Police could face years in jail for obstruction
The "code of silence" is usually the most used and most effective police response in protecting a fellow cop charged with a shooting death. But in Chicago today, three could face years in prison after being indicted for crimes such as conspiracy, official misconduct, and obstruction of justice.
You can clearly see in a police dashboard-camera video from the New York Times website [below] that former Chicago Police Officer James Van Dyke shoots black teenager Laquan McDonald dead in the middle of the street. A 17-year-old McDonald was clearly carrying a knife but was also spun away from police just before Van Dyke began firing. And far from any sort of slashing-distance to Van Dyke, he proceeded to shoot the teen 16 times.
But today Patricia Brown Holmes, who was appointed special prosecutor to investigate officers at the scene and involved in the investigation of the shooting, according to the Associated Press, responded to a grand jury indictment of three-involved officers (two former officers and one suspended) just for the subsequent cover up.
Holmes stated that the three accused- David March, Joseph Walsh, and Thomas Gaffney –,
…coordinated their activities to protect each other and other members of the Chicago Police Department by furnishing false information, making false police reports, failing to report or correct false information, ignoring contrary information or evidence, obstructing justice, failing to perform a mandatory duty, and performing acts each knew to be forbidden to perform…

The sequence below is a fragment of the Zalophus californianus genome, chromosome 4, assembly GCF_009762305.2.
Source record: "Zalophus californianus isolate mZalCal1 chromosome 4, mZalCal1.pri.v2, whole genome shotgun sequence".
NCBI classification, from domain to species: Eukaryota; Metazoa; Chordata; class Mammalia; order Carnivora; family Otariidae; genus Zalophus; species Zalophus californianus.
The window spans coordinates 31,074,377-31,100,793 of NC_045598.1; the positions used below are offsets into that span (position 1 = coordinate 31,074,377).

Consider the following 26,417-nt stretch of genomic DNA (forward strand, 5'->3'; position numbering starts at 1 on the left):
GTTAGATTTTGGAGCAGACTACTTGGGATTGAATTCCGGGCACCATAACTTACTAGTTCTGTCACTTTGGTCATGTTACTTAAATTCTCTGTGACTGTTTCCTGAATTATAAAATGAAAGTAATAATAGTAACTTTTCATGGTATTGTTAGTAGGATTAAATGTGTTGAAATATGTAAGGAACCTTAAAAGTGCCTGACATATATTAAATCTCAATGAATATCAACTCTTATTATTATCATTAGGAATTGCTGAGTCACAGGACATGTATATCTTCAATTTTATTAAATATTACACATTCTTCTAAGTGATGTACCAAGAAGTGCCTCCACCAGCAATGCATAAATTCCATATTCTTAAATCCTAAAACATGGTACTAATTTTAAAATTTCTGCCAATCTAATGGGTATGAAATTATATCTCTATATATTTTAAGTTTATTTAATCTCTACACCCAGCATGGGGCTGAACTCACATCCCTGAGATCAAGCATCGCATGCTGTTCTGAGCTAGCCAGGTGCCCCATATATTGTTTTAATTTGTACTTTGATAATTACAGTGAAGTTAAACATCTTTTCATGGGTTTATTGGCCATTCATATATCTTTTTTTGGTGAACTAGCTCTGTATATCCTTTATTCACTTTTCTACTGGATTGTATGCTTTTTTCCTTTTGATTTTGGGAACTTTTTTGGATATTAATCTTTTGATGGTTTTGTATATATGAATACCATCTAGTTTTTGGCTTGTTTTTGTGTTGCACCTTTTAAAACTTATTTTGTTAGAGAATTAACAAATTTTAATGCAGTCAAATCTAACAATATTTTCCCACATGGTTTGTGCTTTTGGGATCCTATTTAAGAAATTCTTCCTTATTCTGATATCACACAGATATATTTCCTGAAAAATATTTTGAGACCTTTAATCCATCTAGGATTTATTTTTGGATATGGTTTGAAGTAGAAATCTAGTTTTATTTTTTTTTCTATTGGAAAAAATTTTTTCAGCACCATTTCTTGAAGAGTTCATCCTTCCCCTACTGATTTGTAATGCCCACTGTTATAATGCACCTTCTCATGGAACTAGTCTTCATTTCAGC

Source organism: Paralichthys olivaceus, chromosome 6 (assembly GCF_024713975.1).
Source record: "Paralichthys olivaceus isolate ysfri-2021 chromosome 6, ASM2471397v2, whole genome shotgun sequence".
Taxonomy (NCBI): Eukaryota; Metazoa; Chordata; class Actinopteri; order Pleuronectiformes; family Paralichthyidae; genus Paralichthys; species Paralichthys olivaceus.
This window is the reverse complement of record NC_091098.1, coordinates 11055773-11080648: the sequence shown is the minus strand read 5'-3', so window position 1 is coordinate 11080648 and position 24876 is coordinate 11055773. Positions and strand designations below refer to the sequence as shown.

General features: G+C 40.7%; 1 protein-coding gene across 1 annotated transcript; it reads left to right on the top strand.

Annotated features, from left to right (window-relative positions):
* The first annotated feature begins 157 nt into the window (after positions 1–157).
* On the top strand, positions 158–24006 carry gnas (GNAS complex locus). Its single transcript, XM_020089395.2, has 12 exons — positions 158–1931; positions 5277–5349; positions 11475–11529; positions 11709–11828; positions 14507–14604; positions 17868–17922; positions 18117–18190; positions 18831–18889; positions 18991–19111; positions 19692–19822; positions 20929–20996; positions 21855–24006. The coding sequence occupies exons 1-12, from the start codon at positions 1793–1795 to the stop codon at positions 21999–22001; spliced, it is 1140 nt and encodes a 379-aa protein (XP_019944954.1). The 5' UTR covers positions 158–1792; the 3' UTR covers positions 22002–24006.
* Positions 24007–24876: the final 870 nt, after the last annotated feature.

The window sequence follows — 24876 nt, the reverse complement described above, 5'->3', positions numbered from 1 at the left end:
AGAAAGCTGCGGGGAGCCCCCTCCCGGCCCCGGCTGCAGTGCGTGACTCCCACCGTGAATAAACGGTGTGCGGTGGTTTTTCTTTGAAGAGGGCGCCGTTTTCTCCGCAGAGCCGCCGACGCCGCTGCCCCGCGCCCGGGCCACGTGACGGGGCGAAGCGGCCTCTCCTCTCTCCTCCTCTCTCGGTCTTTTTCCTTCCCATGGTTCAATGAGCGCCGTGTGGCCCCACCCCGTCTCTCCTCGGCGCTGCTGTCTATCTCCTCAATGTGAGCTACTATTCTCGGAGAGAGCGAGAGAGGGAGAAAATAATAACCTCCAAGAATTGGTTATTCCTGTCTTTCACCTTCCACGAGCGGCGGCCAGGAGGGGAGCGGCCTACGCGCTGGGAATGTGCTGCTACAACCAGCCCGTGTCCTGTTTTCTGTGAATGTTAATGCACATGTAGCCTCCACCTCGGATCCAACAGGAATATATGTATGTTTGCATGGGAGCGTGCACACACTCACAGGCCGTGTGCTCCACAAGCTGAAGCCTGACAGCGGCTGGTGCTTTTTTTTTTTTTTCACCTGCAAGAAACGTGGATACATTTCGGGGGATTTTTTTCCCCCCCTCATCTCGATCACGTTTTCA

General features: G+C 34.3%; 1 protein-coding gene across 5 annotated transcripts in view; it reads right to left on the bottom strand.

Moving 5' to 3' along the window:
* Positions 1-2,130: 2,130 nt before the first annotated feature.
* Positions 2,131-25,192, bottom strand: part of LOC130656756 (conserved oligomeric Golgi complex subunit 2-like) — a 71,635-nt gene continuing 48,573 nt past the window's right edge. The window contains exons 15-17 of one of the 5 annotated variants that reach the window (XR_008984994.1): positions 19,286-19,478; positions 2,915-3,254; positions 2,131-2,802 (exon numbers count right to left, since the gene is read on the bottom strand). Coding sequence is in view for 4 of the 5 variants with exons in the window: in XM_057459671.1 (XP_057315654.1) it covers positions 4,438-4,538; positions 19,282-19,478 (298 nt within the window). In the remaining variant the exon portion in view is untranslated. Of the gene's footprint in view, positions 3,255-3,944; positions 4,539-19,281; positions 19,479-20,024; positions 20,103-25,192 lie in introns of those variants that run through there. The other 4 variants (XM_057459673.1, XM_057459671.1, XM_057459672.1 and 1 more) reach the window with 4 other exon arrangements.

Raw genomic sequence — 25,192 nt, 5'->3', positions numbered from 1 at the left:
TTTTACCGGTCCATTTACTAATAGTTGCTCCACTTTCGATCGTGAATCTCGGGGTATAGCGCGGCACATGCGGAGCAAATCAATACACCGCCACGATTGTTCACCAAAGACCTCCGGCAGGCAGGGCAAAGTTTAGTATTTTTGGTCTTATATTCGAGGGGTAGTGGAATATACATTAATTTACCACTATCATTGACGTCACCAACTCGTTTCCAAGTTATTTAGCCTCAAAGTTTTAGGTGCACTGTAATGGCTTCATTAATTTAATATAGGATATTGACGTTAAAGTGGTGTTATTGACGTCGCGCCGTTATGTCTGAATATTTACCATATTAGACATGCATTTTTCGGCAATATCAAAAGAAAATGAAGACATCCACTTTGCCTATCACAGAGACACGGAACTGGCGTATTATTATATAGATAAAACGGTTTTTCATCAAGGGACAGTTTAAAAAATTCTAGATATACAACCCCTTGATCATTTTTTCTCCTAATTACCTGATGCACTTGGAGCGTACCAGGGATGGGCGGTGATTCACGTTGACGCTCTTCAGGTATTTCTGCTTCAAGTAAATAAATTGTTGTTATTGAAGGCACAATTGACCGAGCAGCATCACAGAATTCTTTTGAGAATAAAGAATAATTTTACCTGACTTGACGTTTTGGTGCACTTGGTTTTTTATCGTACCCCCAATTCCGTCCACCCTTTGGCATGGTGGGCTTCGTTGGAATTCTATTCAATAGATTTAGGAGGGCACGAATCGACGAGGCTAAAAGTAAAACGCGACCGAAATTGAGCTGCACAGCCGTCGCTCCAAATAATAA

Prosecutor Holmes continued by stating,
Further, the indictment makes clear that these defendants did more than merely obey an unofficial 'code of silence.' It alleges that they lied about what occurred to prevent independent criminal investigators from learning the truth.
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As expressed in a New York Times article, in the midst of the recent acquittals of police officers charged with similar shooting deaths in St. Paul and Milwaukee, it's seen as a difficult reality that a conviction is far from assured, even when there is video evidence and an aggressive prosecutor. Yet, in Chicago, it seems that Pros. Holmes is not being intimidated by the "code of silence," but rather attacking it.
Nearly a year after the event in 2016, the public release of the video via television news and social media sparked nights of demonstrations across the Chicago, led to the removal of the city's police superintendent, and put in motion a broad investigation by the Justice Department into the City Police Department according to the New York Times. And what's further is that now a precedent is sent at least in one American city that a cover-up is just as serious as the crime.
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